A Colorado wrongful death claim may be based on any kind of fault or negligence that causes the death of another person.

How Loved Ones Can Be Compensated for Their Loss

A wrongful death lawsuit enables family members to obtain compensation for the loss of a loved one from a person who can be held liable for the death.

Who is entitled to wrongful death damages?

During the first year after the death, the surviving spouse is the only person eligible to bring a wrongful death action for his own benefit, for the benefit of the decedent’s heirs, or on behalf of a designated beneficiary. If the spouse is able to recover damages, he is expected to distribute the proceeds accordingly.

In the second year after the death, the spouse, heirs, or designated beneficiary may each bring a suit separately or together. If the deceased person was unmarried and had no children and no designated beneficiary, his parents are also entitled to file a claim at that time.

Compensation in a Colorado Wrongful Death Lawsuit

Colorado wrongful death claims arise from a variety of causes, including fatal car accidents, medical malpractice, or dangerous or defective products. The damages available are determined by state law. In Colorado, the forms of available compensation are as follows:

Economic Damages. Damages can be recovered for funeral expenses as well as for losses that a wrongful death plaintiff and those whom they represent might have reasonably expected to receive from the deceased person if he had lived. Such damages are calculated on the basis of the decedent’s age, health, life expectancy, capacity to earn money, and propensity to offer help to the plaintiff and others represented.

Noneconomic Damages. Although sometimes more difficult to prove, non-economic damages can be worth more than economic damages. They may include a partner or family member’s pain, suffering, and emotional distress; loss of care, protection, nurturing, support, advice, and training; and a partner’s loss of love, society, companionship, and consortium. In Colorado, compensation for economic damages in a wrongful death case is limited to about $613,760.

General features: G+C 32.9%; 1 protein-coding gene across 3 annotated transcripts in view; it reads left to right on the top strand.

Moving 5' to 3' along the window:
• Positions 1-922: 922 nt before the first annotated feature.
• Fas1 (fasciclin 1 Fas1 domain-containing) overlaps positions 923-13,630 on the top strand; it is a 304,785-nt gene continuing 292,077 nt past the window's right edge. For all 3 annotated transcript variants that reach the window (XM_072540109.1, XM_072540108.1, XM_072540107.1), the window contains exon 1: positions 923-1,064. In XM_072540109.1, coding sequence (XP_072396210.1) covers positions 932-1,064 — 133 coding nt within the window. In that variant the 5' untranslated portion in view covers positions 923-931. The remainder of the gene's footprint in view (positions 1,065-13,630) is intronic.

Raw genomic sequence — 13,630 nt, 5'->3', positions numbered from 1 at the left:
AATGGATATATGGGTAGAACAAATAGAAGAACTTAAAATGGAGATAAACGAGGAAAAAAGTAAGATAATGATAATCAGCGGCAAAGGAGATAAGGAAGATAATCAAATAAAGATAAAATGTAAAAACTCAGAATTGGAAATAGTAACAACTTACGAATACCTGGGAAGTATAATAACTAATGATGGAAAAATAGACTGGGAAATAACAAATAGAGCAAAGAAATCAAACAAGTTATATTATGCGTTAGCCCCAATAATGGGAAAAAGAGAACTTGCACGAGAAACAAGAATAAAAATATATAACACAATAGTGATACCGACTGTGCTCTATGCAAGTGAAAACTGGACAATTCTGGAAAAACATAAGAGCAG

Solatium. The Colorado Wrongful Death Act provides for a set solatium award in lieu of noneconomic damages. Formerly capped at $68,250, the solatium, which is adjusted for inflation, is now valued at $114,370. If the plaintiff in a wrongful death suit chooses a solatium award instead of noneconomic damages, he needs to prove only liability, not also the extent of his noneconomic damages.

Prejudgment Interest. Colorado allows survivors to recover prejudgment interest at the rate of 9 percent on personal injuries, including wrongful death. In wrongful death lawsuits, loss accrues from the time of the death.

Exemplary Damages. Under Colorado law, exemplary or punitive damages are permitted when the death is “attended by circumstances of fraud, malice, or willful conduct.” The purpose of punitive damages is to punish the wrongdoer for conduct considered especially bad or offensive. They cannot be included in the initial wrongful death complaint. But with the approval of the trial court, they may be added by amendment 60 days after the exchange of initial disclosures.

Under the provisions of the Colorado collateral source rule, even if an insurance policy or some other collateral source pays medical expenses, the at-fault party is still liable for his actions and must repay the entity that initially reimbursed the plaintiff.

If you have questions regarding the damages that may be recovered in a Colorado wrongful death action, contact Dan Rosen at (303) 963-9906 or (800) ROSEN-911 to schedule a free initial consultation with an experienced personal injury attorney.

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